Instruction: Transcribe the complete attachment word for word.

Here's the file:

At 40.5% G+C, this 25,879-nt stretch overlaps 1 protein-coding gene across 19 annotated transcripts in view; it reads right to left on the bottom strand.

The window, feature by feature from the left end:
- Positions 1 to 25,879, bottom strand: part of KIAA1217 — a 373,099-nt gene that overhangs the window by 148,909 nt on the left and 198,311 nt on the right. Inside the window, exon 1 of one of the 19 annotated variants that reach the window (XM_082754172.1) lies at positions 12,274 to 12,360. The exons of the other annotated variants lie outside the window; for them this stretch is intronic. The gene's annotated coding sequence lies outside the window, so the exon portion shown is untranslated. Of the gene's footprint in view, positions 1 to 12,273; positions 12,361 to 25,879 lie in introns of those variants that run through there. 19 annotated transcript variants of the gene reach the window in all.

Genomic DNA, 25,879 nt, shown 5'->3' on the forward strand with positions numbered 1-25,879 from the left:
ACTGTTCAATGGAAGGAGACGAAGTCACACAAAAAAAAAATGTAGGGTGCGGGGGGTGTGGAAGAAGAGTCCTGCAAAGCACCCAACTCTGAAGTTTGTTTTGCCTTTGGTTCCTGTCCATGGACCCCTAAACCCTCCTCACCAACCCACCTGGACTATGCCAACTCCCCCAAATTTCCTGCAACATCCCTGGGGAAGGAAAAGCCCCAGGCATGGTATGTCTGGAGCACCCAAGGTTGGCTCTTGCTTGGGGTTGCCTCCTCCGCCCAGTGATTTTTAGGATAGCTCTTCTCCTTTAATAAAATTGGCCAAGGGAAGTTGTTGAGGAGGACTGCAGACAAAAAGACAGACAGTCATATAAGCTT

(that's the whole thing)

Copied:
At 40.5% G+C, this 25,879-nt stretch overlaps 1 protein-coding gene across 19 annotated transcripts in view; it reads right to left on the bottom strand.

The window, feature by feature from the left end:
- Positions 1 to 25,879, bottom strand: part of KIAA1217 — a 373,099-nt gene that overhangs the window by 148,909 nt on the left and 198,311 nt on the right. Inside the window, exon 1 of one of the 19 annotated variants that reach the window (XM_082754172.1) lies at positions 12,274 to 12,360. The exons of the other annotated variants lie outside the window; for them this stretch is intronic. The gene's annotated coding sequence lies outside the window, so the exon portion shown is untranslated. Of the gene's footprint in view, positions 1 to 12,273; positions 12,361 to 25,879 lie in introns of those variants that run through there. 19 annotated transcript variants of the gene reach the window in all.

Genomic DNA, 25,879 nt, shown 5'->3' on the forward strand with positions numbered 1-25,879 from the left:
ACTGTTCAATGGAAGGAGACGAAGTCACACAAAAAAAAAATGTAGGGTGCGGGGGGTGTGGAAGAAGAGTCCTGCAAAGCACCCAACTCTGAAGTTTGTTTTGCCTTTGGTTCCTGTCCATGGACCCCTAAACCCTCCTCACCAACCCACCTGGACTATGCCAACTCCCCCAAATTTCCTGCAACATCCCTGGGGAAGGAAAAGCCCCAGGCATGGTATGTCTGGAGCACCCAAGGTTGGCTCTTGCTTGGGGTTGCCTCCTCCGCCCAGTGATTTTTAGGATAGCTCTTCTCCTTTAATAAAATTGGCCAAGGGAAGTTGTTGAGGAGGACTGCAGACAAAAAGACAGACAGTCATATAAGCTT